Kelley v. Corcoran State Prison

Filing 7

ORDER DISMISSING Without Prejudice Petition for Writ of Habeas Corpus, DIRECTING Clerk of Court to Close Case, an DECLINING to Issue Certificate of Appealability, signed by Magistrate Judge Erica P. Grosjean on 3/31/17. (CASE CLOSED)(Hellings, J)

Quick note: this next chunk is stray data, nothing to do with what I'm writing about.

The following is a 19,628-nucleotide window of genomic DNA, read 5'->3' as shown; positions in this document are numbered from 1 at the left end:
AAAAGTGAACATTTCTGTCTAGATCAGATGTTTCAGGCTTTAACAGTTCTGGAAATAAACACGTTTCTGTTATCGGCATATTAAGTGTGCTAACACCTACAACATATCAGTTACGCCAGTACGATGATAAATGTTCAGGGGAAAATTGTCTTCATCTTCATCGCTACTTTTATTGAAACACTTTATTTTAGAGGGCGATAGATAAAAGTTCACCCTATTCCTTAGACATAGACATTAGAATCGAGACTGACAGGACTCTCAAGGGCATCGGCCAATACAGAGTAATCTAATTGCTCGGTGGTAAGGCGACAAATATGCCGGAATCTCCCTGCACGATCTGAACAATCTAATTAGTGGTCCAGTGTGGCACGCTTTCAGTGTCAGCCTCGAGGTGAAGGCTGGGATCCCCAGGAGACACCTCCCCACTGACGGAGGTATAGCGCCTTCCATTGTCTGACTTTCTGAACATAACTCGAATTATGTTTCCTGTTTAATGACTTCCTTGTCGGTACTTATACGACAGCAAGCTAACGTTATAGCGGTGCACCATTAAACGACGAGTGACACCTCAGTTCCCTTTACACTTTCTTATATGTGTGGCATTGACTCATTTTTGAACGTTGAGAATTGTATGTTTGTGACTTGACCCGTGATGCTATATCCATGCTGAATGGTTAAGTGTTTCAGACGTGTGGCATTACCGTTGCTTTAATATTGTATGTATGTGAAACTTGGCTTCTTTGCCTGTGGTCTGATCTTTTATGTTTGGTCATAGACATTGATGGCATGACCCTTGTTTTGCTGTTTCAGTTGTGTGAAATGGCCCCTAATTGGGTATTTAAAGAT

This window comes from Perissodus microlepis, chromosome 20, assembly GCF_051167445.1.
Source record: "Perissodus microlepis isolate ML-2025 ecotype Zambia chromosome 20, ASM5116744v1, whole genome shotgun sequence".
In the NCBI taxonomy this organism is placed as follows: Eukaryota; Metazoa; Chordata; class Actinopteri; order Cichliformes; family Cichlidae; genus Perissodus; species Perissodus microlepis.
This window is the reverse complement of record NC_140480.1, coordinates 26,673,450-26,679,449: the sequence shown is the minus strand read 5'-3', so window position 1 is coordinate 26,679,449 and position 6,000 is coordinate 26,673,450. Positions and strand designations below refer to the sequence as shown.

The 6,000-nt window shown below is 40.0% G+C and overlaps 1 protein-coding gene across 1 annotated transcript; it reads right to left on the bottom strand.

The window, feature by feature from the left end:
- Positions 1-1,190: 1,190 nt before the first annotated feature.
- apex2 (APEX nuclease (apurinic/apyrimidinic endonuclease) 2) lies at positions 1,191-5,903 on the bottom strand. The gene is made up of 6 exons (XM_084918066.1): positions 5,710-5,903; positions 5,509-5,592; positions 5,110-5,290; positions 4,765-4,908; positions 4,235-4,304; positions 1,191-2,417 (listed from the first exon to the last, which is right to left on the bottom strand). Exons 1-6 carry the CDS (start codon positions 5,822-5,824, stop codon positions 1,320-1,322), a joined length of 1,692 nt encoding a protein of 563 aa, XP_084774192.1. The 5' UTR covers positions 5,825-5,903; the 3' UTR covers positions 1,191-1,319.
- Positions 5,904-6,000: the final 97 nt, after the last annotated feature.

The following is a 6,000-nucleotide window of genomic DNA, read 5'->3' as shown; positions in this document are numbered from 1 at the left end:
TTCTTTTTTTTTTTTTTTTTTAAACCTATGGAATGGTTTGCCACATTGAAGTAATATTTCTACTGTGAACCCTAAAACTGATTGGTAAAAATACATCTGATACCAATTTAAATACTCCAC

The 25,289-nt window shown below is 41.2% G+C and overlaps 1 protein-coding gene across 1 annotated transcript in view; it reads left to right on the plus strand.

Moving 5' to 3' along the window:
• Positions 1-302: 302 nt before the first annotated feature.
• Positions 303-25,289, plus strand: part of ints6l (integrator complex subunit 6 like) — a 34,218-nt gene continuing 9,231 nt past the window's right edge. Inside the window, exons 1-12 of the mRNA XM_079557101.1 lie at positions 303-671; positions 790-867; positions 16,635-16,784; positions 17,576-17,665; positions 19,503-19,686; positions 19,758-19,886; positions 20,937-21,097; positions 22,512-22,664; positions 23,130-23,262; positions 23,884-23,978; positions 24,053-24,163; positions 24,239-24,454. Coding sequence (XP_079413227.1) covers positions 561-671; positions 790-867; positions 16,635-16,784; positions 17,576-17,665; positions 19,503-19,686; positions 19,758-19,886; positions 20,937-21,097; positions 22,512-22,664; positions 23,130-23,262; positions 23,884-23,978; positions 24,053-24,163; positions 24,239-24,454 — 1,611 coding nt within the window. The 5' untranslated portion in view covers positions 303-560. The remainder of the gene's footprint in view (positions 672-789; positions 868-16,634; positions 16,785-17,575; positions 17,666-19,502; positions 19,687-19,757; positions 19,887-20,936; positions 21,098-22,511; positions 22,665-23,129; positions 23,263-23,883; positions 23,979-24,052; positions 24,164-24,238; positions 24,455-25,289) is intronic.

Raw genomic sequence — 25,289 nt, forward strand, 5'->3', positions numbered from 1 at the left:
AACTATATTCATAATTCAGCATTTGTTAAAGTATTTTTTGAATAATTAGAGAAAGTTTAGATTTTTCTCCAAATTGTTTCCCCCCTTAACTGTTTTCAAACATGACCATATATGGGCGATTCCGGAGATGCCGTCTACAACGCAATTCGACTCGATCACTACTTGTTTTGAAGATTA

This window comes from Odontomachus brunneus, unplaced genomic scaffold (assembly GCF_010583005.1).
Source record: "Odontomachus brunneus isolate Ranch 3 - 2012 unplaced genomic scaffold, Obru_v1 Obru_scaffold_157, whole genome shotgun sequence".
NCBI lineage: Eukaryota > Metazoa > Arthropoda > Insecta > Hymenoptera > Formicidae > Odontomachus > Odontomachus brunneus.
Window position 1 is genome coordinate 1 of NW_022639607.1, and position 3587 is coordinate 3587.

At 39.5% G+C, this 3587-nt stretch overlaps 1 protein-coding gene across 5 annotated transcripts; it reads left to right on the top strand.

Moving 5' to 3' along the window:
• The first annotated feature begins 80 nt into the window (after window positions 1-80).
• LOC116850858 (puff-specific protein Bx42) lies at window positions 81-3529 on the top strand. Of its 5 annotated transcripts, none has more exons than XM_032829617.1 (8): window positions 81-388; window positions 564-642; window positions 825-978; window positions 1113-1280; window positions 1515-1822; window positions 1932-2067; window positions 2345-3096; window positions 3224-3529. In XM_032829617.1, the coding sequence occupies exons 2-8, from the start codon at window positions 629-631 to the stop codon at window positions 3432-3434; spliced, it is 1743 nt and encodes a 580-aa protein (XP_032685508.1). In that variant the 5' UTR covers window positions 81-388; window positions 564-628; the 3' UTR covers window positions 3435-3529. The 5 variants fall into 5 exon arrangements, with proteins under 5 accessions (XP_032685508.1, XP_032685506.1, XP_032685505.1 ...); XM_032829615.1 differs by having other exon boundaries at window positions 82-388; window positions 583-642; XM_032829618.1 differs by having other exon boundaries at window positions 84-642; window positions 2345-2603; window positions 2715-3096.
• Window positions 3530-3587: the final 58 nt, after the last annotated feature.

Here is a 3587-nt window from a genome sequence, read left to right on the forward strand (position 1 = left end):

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1 2 3 4 5 6 7 8 UNITED STATES DISTRICT COURT 9 EASTERN DISTRICT OF CALIFORNIA 10 11 PATRICK D. KELLEY, JR., Petitioner, 12 ORDER DISMISSING WITHOUT PREJUDICE PETITION FOR WRIT OF HABEAS CORPUS, DIRECTING CLERK OF COURT TO CLOSE CASE, AND DECLINING TO ISSUE CERTIFICATE OF APPEALABILITY v. 13 14 Case No. 1:17-cv-00278- EPG-HC CORCORAN STATE PRISON, 15 Respondent. 16 17 Petitioner is a state prisoner proceeding pro se with a petition for writ of habeas corpus 18 pursuant to 28 U.S.C. § 2254 wherein he challenges the California Department of Corrections 19 and Rehabilitation’s calculation of his sentence. As Petitioner’s claim is unexhausted, the Court 20 finds that dismissal of the petition without prejudice is warranted. 21 I. 22 BACKGROUND 23 On February 27, 2017, Petitioner filed the instant federal petition for writ of habeas 24 corpus. (ECF No. 1). On March 9, 2017, the Court ordered Petitioner to show cause why the 25 petition should not be dismissed for failure to exhaust state judicial remedies. (ECF No. 4). On 26 March 21, 2017, Petitioner filed his response. (ECF No. 6). Petitioner has consented to the 27 jurisdiction of the United States Magistrate Judge. (ECF No. 5). 28 /// 1 1 II. 2 DISCUSSION 3 A. Exhaustion 4 Rule 4 of the Rules Governing Section 2254 Cases requires preliminary review of a 5 habeas petition and allows a district court to dismiss a petition before the respondent is ordered 6 to file a response, if it “plainly appears from the petition and any attached exhibits that the 7 petitioner is not entitled to relief in the district court.” A petitioner in state custody who is 8 proceeding with a petition for writ of habeas corpus must exhaust state judicial remedies. 28 9 U.S.C. § 2254(b)(1). The exhaustion doctrine is based on comity to the state court and gives the 10 state court the initial opportunity to correct the state’s alleged constitutional deprivations. 11 Coleman v. Thompson, 501 U.S. 722, 731 (1991); Rose v. Lundy, 455 U.S. 509, 518 (1982). A 12 petitioner can satisfy the exhaustion requirement by providing the highest state court with a full 13 and fair opportunity to consider each claim before presenting it to the federal court. O’Sullivan v. 14 Boerckel, 526 U.S. 838, 845 (1999); Duncan v. Henry, 513 U.S. 364, 365 (1995); Picard v. 15 Connor, 404 U.S. 270, 276 (1971). Here, the petition states that Petitioner’s claim has been appealed to the third level of 16 17 administrative review. (ECF No. 1 at 8).1 The petition also indicates that Petitioner has not filed 18 any other petitions, applications, or motions with respect to this issue. (Id. at 9). In his response 19 to the order to show cause, Petitioner states, “I received this notices. However, I’m confused due 20 to its making as I filed this HC petition in California Supreme Court which is false. . . . I’m 21 clarifying that on 2-2-17 this matter is brought only to your court.” (ECF No. 6). If Petitioner has 22 not sought relief in the California Supreme Court for the claim that he raises in the instant 23 petition, this Court cannot proceed to the merits of that claim. 28 U.S.C. § 2254(b)(1). The Court 24 must dismiss without prejudice a petition containing unexhausted claims to give a petitioner an 25 opportunity to exhaust the claims if he can do so. See Lundy, 455 U.S. at 522. 26 /// 27 /// 28 1 Page numbers refer to the ECF page numbers stamped at the top of the page. 2 1 B. Certificate of Appealability 2 A state prisoner seeking a writ of habeas corpus has no absolute entitlement to appeal a 3 district court’s denial of his petition, and an appeal is only allowed in certain circumstances. 4 Miller-El v. Cockrell, 537 U.S. 322, 335-36 (2003). The controlling statute in determining 5 whether to issue a certificate of appealability is 28 U.S.C. § 2253, which provides as follows: 6 7 8 9 10 11 12 13 14 15 16 17 18 19 20 21 (a) In a habeas corpus proceeding or a proceeding under section 2255 before a district judge, the final order shall be subject to review, on appeal, by the court of appeals for the circuit in which the proceeding is held. (b) There shall be no right of appeal from a final order in a proceeding to test the validity of a warrant to remove to another district or place for commitment or trial a person charged with a criminal offense against the United States, or to test the validity of such person’s detention pending removal proceedings. (c) (1) Unless a circuit justice or judge issues a certificate of appealability, an appeal may not be taken to the court of appeals from– (A) the final order in a habeas corpus proceeding in which the detention complained of arises out of process issued by a State court; or (B) the final order in a proceeding under section 2255. (2) A certificate of appealability may issue under paragraph (1) only if the applicant has made a substantial showing of the denial of a constitutional right. (3) The certificate of appealability under paragraph (1) shall indicate which specific issue or issues satisfy the showing required by paragraph (2). If a court denies habeas relief on procedural grounds without reaching the underlying 22 constitutional claims, the court should issue a certificate of appealability “if jurists of reason 23 would find it debatable whether the petition states a valid claim of the denial of a constitutional 24 right and that jurists of reason would find it debatable whether the district court was correct in its 25 procedural ruling.” Slack v. McDaniel, 529 U.S. 473, 484 (2000). “Where a plain procedural bar 26 is present and the district court is correct to invoke it to dispose of the case, a reasonable jurist 27 could not conclude either that the district court erred in dismissing the petition or that the 28 petitioner should be allowed to proceed further.” Id. 3 1 In the present case, the Court finds that reasonable jurists would not find the Court’s 2 determination that Petitioner’s federal habeas corpus petition should be dismissed debatable or 3 wrong, or that Petitioner should be allowed to proceed further. Therefore, the Court declines to 4 issue a certificate of appealability. 5 III. 6 ORDER 7 Accordingly, IT IS HEREBY ORDERED that: 8 1. The petition for writ of habeas corpus is DISMISSED WITHOUT PREJUDICE; 9 2. The Clerk of Court is DIRECTED to CLOSE the case; and 10 3. The Court DECLINES to issue a certificate of appealability. 11 12 13 IT IS SO ORDERED. Dated: March 31, 2017 /s/ UNITED STATES MAGISTRATE JUDGE 14 15 16 17 18 19 20 21 22 23 24 25 26 27 28 4